Data quality is a concern for healthcare providers, managers and policy makers [23]. In England, the Care Quality Commission now mandates an annual audit of data quality within NHS trusts, [24] and a recent systematic review of coding accuracy in all types of routinely collected hospital discharge data found that coding accuracy rates have been improving [25]. Since 2002, the coding of primary diagnosis within HES has improved in accuracy from 73.8 per to 96.0% when compared against case notes [24].

The results of this study add to this work by addressing concerns about the quality of HES maternity data [26]. The high level of consistency in the recording of method of delivery overall supports its use for the construction of national maternity statistics. Coding disagreements were most common for the categories of emergency and elective caesarean section. Nonetheless, overall consistency was excellent between both emergency (kappa = 0.92; p < 0.001) and elective (kappa = 0.90; p < 0.001) caesarean section procedure and maternity tail codes. This supports a previous conclusion that coding errors were unlikely to account for the large variation in the rates of emergency caesarean section observed between NHS trusts [27].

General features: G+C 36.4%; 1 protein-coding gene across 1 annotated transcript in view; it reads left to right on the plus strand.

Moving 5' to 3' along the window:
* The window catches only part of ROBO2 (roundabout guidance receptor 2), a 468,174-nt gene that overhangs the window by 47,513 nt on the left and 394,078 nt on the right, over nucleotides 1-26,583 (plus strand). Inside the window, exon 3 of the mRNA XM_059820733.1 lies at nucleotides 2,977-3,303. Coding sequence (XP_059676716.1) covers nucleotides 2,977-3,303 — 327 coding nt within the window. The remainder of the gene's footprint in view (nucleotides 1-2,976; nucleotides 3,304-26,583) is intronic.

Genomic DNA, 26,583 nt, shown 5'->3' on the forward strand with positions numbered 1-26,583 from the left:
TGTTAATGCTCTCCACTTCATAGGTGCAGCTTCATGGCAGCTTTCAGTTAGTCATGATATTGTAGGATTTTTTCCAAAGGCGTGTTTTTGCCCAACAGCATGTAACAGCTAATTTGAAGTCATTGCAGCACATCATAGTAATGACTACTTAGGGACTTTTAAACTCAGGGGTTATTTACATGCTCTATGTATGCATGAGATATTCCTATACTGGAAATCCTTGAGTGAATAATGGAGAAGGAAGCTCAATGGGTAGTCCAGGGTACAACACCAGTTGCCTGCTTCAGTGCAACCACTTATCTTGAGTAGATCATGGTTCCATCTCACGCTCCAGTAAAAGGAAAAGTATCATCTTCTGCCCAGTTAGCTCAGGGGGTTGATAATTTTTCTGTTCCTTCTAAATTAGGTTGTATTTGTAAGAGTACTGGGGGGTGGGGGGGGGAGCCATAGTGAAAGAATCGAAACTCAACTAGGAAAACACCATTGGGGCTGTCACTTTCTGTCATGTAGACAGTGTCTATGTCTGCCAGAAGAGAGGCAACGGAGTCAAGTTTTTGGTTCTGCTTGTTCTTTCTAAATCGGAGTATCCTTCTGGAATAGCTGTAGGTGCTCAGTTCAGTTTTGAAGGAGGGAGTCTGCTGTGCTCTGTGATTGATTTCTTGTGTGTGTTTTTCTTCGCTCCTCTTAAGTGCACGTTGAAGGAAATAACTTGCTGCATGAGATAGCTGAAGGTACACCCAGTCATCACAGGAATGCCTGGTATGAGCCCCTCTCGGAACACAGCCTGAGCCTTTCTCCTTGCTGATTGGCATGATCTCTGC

At an NHS trust level, levels of consistency were high for the majority of organisations, which provides evidence to support the use of HES-based quality indicators for the purpose of comparing the performance of NHS trusts. However, our results illustrate the importance of addressing data quality within NHS trusts with divergent coding practices. The risk of organisations being mistakenly identified as “outliers” on performance indicators due to data errors is well-known. Our results suggest this risk is also increased by the sensitivity of maternity statistics to the analysis rules used to handle inconsistent data.